Building the Revenue Growth Engine

By: Gary Tubridy Chief Sales Executive Events, Sales Transformation, Technology Sales

Companies across industries are going through or preparing for a digital transformation. As part of the 2017 Chief Sales Executive Annual Forum, keynote speaker Cate Gutowski, VP, commercial digital thread at GE Digital, shared her experience of GE’s digital transformation and how the commercial digital thread was born.

GE faced a few challenges with their sellers. Salespeople had too little selling time and too much administrative work. They were experiencing tool overload, with lots of data but not enough insight. There were too many manual reporting requests, with too many internal meetings. The solution was to activate the new commercial digital thread, a connected digital ecosystem that puts the focus on customers.

Highlights from Cate’s keynote:

To Sell Digital, You Must Be Digital

Step 1: Listen to your customers, then build your digital product roadmap. Think about three pillars when designing the roadmap for your sellers: collaboration, insights and productivity.

Step 2: Build a customer data foundation. Data is the new oil. Within the data foundation, think of teams as cross-business. Organize customer lists in sales-friendly groupings. Create one master information hub, and keep data consistent with the same standards. Help your sales teams connect the dots with the insights and tools needed to fully understand the customer.

Step 3: Build new digital tools for sellers to visualize data. Make tools built by sales, for sales. Digital has to be all about the people.

Step 4: Give sales their own version of the GE Digital Assistant. Create compelling sales enablement tools. In GE’s case, the new mobile solution integrates with the CRM system, reduces time spent on admin tasks by 2-5 hours per week, increases customer meetings by over 10 percent per week, increases the calls logged into CRM by eight times the previous amount, and reduces internal meetings to two or fewer per week.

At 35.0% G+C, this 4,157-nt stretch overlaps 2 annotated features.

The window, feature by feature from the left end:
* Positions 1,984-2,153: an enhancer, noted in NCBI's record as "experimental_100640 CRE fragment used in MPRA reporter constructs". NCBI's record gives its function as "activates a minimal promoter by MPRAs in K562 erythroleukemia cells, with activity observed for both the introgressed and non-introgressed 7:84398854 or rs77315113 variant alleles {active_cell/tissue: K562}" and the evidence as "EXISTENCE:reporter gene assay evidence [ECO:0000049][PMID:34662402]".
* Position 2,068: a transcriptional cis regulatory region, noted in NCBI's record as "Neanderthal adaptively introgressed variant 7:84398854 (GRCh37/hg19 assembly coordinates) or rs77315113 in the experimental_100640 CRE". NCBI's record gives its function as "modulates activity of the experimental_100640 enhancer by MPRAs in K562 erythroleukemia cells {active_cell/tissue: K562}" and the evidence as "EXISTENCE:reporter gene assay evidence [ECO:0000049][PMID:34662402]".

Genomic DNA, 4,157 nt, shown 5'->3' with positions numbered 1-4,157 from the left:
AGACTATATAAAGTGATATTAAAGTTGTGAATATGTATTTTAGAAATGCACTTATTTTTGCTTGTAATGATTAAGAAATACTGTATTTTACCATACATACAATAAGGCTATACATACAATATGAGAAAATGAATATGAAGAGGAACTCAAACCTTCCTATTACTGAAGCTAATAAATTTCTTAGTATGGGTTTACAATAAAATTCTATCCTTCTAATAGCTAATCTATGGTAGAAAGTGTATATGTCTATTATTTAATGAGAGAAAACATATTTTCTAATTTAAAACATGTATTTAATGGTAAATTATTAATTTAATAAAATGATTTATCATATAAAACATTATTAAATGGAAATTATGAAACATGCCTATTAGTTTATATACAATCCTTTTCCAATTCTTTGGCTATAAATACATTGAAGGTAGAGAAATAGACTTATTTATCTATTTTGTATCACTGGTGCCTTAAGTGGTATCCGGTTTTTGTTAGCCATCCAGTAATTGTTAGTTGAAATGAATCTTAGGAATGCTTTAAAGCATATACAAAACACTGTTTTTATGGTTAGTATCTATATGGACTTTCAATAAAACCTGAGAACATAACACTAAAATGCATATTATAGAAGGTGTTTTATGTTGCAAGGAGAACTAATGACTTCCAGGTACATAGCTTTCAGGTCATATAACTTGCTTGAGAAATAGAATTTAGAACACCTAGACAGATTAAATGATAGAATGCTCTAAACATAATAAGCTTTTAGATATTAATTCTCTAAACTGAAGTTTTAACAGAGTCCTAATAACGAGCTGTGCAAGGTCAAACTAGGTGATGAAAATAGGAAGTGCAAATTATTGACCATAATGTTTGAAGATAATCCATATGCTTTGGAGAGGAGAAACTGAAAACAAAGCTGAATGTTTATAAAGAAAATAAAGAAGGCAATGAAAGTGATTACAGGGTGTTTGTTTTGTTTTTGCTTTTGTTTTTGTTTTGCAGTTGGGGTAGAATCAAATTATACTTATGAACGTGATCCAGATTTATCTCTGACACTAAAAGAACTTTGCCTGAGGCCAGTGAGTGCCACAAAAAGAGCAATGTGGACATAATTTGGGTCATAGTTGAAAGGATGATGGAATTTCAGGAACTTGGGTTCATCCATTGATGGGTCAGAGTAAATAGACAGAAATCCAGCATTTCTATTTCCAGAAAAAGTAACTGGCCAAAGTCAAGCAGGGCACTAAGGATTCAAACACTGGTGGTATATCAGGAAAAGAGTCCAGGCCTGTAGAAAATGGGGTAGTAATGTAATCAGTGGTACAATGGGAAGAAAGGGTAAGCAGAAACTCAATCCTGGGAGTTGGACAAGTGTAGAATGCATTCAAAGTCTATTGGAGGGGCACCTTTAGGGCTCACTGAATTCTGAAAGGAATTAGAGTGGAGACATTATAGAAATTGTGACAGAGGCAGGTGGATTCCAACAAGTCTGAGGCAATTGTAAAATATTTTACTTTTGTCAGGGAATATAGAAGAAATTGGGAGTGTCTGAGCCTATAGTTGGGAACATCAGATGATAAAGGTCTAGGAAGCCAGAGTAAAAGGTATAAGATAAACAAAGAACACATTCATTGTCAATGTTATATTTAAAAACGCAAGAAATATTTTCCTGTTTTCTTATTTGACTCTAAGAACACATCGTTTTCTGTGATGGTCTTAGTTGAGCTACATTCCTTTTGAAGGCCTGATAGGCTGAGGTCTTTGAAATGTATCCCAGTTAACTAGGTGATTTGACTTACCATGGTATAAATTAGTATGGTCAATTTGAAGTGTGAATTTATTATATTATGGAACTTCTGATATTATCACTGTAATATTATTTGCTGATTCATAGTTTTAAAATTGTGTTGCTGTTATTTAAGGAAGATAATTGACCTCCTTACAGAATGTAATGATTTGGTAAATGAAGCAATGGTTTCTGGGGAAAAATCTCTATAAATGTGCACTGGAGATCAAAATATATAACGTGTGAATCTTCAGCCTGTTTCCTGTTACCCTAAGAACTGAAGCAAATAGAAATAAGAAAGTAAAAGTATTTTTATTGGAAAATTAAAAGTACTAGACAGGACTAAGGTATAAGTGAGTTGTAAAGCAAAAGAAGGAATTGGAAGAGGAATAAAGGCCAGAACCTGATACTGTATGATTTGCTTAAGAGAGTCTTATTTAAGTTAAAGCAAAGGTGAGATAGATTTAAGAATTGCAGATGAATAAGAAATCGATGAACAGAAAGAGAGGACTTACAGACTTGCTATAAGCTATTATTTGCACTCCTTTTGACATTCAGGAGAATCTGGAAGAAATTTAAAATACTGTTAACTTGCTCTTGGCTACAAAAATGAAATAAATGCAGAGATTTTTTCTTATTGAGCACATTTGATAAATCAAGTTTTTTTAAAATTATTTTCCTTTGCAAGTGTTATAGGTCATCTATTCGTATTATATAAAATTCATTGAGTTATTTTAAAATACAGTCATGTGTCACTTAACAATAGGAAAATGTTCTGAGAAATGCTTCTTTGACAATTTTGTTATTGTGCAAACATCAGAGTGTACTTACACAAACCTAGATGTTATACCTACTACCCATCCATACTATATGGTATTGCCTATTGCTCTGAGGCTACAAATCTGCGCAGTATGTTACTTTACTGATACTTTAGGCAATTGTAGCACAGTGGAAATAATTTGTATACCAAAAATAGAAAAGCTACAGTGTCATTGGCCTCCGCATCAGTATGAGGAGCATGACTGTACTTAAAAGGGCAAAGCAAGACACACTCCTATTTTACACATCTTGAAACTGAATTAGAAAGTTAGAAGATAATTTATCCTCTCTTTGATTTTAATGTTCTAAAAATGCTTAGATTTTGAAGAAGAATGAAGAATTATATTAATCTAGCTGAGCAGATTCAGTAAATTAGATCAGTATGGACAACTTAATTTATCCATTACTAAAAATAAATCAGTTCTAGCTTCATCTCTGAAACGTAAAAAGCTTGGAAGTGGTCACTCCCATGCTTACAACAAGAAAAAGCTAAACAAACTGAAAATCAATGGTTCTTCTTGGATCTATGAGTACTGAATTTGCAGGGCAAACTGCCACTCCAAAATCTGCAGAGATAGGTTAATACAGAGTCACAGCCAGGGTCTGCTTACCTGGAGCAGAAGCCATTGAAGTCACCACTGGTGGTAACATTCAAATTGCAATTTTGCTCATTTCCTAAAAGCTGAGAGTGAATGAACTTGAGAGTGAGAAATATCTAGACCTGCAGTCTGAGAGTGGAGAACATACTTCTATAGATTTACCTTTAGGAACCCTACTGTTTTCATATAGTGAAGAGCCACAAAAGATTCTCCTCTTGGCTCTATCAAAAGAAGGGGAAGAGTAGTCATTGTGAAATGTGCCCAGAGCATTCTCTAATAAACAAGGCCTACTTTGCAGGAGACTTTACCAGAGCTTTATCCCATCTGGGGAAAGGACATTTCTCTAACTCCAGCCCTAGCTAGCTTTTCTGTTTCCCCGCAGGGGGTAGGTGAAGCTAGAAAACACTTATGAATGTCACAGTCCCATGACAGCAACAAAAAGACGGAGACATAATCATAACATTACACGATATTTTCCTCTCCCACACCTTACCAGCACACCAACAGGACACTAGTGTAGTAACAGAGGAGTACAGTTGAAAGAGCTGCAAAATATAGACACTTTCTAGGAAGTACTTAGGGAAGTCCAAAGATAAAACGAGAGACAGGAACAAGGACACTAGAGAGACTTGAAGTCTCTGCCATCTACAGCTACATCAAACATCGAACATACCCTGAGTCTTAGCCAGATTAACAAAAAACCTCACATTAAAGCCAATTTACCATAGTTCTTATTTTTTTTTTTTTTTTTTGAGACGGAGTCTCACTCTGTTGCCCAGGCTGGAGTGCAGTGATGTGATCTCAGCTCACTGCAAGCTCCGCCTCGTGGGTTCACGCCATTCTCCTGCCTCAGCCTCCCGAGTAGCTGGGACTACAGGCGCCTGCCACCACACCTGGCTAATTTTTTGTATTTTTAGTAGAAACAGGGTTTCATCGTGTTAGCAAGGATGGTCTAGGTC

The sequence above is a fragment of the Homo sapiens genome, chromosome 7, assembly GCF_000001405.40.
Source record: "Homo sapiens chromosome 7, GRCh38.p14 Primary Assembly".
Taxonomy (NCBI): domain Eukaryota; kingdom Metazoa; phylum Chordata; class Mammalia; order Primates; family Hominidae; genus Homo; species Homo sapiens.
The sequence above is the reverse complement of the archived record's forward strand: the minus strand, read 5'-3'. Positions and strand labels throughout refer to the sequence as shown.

GE learned two major lessons so far in their digital transformation. Technology alone does not move the sales organization. You have to infuse purpose to activate a movement. Cate noted that transformative efforts are 84 percent more likely to be successful if integrated with purpose. Build your ‘why’ story to inspire a movement. Customers (or employees) do not buy WHAT you do; they buy into WHY you do it.

Attendee Takeaways

For companies undertaking a similar transformation, Cate offered some important considerations:

  1. Customers are changing; the sales organization must also change
  2. Sales will change more in the next three years than in the past 50
  3. Inspire a movement through purpose
  4. For results, think hours and minutes versus days and weeks
  5. Digital transformation is human transformation (people/skills, process, mindset)

We look forward to sharing more executive presentations from the 2017 CSE Forum in upcoming posts.

For more compelling stories of transformation, insights and takeaways you can use, don’t miss the 2018 CSE Forum Series – Rise of The Revenue Leader. Registration is now open. Reserve your spot today!

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Gary Tubridy

Gary Tubridy is a senior vice president of the Alexander Group and the general manager in charge of the firm’s management consulting business. Gary’s consulting work is focused on increasing marketing and sales effectiveness with particular emphasis in technology and medical products industries. Gary has deep expertise in diagnosing sales management issues and helping clients execute action plans to improve results. His research is focused on best practices of leading sales organizations in North America with particular emphasis on sales force transformation and the role of sales leadership. He leads the Alexander Group executive events series and hosts the Chief Sales Executive Forum™. He is one of three founding stockholders of the Alexander Group.


Gary has been with the Alexander Group for over 35 years. Prior to that, Gary was in sales with the IBM Corporation. Gary holds a B.A. from Brown University and an MBA from the Graduate School of Business at Columbia University.


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